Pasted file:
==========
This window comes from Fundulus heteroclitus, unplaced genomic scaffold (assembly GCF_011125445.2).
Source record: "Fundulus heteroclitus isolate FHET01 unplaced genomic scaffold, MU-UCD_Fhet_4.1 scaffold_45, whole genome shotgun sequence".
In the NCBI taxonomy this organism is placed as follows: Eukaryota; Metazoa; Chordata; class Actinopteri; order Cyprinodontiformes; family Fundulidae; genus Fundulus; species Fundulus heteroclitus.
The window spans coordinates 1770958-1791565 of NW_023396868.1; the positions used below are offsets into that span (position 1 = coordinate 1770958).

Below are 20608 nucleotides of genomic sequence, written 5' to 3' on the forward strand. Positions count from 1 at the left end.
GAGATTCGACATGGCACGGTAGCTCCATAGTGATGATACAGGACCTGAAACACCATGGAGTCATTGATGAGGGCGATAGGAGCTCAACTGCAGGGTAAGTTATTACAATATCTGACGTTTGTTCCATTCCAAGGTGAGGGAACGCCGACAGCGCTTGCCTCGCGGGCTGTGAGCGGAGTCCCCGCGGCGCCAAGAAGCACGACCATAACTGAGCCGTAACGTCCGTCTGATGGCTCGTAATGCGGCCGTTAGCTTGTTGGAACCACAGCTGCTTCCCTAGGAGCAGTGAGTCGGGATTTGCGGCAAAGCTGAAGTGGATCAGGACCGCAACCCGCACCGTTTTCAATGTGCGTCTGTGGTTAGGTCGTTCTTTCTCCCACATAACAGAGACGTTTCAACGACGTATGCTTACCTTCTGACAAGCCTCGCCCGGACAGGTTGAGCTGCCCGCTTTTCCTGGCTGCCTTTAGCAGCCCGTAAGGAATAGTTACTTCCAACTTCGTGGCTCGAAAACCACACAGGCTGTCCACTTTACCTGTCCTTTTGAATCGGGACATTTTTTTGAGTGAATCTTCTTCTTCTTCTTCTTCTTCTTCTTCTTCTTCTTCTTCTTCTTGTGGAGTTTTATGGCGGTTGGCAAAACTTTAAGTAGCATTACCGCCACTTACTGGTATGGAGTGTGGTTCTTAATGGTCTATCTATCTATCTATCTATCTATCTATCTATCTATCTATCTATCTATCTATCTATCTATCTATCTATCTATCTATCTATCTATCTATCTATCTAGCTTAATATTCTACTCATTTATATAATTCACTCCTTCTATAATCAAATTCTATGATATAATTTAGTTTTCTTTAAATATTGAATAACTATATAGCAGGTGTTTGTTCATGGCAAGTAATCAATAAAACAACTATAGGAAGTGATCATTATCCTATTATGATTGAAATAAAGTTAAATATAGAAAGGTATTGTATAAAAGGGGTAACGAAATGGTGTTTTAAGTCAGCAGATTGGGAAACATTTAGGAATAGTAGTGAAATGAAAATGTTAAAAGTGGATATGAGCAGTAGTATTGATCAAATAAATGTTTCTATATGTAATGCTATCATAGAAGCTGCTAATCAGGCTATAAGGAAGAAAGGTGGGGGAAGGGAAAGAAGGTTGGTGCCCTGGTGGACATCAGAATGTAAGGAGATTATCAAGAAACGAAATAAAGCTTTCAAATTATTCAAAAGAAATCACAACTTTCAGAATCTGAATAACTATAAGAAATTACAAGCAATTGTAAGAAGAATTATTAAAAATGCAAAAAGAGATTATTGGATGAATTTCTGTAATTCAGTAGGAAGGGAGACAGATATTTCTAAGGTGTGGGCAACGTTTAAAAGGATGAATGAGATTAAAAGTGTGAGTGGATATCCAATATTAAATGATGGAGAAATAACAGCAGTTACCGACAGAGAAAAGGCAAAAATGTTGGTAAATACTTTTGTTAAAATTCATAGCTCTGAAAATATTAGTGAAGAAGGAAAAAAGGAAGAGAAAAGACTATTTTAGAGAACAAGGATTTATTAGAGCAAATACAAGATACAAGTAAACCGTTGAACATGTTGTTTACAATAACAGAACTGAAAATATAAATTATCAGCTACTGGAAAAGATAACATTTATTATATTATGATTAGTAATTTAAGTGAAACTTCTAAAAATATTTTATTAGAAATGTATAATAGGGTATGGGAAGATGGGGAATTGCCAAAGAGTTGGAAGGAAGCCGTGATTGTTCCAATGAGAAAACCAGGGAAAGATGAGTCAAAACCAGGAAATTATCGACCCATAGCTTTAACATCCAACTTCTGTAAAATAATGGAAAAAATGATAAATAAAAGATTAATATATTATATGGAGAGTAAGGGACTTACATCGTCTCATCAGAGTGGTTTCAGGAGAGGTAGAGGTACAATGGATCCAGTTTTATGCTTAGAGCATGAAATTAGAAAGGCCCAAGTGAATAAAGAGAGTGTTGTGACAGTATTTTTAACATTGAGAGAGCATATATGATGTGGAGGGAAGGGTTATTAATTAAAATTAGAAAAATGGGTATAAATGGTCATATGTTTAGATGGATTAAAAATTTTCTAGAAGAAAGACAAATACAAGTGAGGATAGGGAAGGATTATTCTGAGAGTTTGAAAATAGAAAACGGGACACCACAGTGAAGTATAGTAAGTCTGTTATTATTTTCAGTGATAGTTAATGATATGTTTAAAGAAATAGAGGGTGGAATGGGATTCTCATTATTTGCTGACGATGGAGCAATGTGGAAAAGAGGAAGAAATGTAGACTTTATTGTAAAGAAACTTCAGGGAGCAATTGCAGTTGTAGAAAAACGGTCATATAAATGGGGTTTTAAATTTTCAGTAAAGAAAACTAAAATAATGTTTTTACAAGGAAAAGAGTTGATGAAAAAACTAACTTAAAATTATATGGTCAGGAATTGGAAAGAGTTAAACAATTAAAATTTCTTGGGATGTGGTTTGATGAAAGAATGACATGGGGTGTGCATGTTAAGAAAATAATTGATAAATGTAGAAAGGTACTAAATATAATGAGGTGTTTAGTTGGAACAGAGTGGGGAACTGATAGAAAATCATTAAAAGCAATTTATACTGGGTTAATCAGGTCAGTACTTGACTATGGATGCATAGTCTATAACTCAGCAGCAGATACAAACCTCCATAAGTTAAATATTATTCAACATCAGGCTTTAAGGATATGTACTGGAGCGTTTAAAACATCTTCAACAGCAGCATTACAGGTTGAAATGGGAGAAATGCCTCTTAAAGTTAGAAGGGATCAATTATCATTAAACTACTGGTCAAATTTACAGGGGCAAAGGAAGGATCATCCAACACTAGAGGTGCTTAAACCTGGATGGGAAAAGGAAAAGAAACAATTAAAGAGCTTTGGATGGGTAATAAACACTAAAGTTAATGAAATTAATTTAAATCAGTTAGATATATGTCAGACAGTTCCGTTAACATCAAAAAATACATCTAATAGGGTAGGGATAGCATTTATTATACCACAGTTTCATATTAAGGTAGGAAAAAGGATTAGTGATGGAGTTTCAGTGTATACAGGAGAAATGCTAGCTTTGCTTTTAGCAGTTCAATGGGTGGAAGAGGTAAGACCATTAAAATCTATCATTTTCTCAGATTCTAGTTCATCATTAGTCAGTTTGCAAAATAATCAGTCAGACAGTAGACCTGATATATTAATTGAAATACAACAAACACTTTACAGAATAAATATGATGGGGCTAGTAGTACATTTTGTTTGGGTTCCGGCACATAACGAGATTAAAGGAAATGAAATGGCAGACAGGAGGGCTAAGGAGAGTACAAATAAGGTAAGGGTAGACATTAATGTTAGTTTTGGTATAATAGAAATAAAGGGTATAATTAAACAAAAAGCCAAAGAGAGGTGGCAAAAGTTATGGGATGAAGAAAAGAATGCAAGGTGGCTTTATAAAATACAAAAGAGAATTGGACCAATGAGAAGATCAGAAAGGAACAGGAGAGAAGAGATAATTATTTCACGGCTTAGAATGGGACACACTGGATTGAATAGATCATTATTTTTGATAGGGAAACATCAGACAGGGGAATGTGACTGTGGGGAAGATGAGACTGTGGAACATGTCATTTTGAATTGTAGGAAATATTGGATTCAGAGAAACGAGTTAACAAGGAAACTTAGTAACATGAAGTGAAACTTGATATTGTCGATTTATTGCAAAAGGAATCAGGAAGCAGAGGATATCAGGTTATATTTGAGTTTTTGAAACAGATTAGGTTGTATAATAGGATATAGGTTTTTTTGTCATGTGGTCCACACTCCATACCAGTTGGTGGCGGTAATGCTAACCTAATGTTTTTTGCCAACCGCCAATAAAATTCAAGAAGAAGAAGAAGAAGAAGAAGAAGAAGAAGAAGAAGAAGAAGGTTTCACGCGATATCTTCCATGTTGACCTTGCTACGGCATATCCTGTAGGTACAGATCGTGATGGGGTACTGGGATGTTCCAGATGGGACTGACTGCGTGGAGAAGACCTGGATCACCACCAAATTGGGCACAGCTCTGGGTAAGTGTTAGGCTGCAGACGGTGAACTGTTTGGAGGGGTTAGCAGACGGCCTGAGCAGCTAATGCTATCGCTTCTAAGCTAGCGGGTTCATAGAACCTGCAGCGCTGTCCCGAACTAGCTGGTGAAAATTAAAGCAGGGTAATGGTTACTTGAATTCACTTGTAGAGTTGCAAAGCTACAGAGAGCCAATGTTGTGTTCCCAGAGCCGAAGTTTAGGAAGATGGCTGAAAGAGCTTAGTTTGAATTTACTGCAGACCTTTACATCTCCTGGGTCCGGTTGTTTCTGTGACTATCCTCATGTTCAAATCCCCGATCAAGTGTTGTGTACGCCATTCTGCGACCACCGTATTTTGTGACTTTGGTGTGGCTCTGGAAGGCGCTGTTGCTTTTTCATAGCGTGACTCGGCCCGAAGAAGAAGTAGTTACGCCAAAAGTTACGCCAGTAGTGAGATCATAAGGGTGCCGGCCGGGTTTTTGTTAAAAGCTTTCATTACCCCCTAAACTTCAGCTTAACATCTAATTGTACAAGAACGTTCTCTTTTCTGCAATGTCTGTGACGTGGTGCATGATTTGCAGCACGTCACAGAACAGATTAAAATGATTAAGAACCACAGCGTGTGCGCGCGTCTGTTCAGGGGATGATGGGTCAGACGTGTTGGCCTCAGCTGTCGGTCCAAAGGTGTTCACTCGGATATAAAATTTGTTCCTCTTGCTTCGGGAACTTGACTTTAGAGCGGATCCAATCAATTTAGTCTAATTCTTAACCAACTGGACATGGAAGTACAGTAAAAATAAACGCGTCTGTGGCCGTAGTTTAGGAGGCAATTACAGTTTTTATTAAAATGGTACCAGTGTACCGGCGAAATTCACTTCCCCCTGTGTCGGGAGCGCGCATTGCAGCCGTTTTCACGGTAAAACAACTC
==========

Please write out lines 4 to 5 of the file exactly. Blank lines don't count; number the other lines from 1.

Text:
The window spans coordinates 1770958-1791565 of NW_023396868.1; the positions used below are offsets into that span (position 1 = coordinate 1770958).

Below are 20608 nucleotides of genomic sequence, written 5' to 3' on the forward strand. Positions count from 1 at the left end.